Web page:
Cowboys fan since 1992, blogger since 2011. Bringing you the objectivity of an outside perspective with the passion of a die-hard fan. I love to talk to my readers, so please comment on any article and I'll be sure to respond!

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Dallas Cowboys

Kicker Matt Bryant Should Be the Final Piece of Cowboys 2019 Offseason

Jess Haynie

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Kicker Matt Bryant Should Be the Final Piece of Cowboys 2019 Offseason

The draft is done, DeMarcus Lawrence is re-signed, and the bulk of free agency activity has passed. The 2019 Dallas Cowboys have more than enough talent to compete this season, but there is still one last move I'd wish they'd make. Veteran kicker Matt Bryant, still one of the NFL's best even at almost 44 years old, could be the final piece to this offseason puzzle.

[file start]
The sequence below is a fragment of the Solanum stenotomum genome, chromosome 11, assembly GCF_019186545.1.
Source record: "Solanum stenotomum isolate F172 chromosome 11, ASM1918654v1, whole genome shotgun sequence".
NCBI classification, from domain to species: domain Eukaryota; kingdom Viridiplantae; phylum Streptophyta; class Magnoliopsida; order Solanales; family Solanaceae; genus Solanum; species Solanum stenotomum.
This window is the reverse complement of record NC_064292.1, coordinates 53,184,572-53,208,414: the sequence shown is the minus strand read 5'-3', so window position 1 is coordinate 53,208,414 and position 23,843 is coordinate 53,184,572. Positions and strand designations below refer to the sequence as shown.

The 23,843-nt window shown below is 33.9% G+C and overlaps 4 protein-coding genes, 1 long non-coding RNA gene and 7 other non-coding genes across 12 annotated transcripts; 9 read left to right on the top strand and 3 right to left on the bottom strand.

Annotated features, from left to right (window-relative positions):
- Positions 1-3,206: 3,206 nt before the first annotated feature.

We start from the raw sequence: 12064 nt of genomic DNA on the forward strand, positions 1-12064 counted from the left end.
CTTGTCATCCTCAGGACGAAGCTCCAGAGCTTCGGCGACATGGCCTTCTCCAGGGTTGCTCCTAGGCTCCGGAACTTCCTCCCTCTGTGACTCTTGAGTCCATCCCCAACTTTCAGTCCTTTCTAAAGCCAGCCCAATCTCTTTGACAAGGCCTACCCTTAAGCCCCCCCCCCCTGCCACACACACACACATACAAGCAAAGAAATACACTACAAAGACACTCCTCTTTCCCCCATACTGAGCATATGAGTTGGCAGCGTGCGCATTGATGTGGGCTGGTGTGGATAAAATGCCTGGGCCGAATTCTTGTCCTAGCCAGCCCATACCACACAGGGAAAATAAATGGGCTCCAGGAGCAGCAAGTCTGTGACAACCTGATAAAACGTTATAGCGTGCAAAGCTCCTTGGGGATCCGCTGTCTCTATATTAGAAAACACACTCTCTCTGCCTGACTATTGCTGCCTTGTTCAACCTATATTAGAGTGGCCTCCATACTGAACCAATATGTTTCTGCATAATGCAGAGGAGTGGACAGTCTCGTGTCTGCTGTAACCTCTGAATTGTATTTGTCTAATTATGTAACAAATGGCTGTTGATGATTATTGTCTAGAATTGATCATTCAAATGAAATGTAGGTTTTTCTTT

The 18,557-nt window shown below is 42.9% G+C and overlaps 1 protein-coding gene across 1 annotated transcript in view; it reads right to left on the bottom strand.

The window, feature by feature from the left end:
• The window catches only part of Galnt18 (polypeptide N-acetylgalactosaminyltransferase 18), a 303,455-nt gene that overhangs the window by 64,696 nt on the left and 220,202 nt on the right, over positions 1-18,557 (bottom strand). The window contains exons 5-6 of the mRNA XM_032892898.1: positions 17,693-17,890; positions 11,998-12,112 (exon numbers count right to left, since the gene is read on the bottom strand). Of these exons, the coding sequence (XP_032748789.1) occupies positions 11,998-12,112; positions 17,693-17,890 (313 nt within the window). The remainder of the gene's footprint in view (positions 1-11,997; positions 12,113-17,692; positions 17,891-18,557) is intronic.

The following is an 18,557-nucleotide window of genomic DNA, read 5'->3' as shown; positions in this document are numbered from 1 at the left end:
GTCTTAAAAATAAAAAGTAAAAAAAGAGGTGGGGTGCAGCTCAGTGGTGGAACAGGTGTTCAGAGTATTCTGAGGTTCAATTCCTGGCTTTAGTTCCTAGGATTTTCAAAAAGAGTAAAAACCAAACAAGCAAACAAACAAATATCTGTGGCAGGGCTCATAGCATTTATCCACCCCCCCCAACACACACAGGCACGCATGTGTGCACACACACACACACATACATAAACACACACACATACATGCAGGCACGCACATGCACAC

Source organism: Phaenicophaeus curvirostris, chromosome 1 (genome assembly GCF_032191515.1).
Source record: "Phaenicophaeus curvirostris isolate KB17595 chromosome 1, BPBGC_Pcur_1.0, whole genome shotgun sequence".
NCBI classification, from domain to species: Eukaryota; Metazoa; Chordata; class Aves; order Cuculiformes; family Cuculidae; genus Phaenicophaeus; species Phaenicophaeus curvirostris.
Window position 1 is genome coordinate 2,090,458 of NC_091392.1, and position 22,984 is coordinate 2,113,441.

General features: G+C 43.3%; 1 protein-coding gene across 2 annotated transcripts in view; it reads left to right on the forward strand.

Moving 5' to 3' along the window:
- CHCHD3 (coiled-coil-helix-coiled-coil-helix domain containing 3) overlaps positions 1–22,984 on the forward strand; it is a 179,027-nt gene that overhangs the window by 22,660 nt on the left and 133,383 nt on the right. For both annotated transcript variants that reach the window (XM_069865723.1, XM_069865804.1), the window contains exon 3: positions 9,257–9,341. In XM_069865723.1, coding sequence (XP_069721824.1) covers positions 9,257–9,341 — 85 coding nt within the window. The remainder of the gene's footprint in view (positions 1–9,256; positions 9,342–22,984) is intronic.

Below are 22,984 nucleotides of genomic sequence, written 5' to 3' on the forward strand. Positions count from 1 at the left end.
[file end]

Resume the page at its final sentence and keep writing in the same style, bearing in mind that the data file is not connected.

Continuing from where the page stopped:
The Atlanta Falcons' longtime kicker, and franchise scoring leader, was not retained this year despite another standout season. He made 20-of-21 field goals, with a long of 57, in 2018.

Why Atlanta didn't keep Bryant hasn't been confirmed, but perhaps the team was just looking to avoid hanging on one year to late. But Matt, who ranks eight all-time in FG accuracy (86.2%), doesn't think he's done. He tweeted the following from his personal account in February:

"Over this past year I’ve been asked numerous times about retirement and how I feel. Well, I’m not retiring and I feel fine and plan on feeling even better with some changes to my offseason program!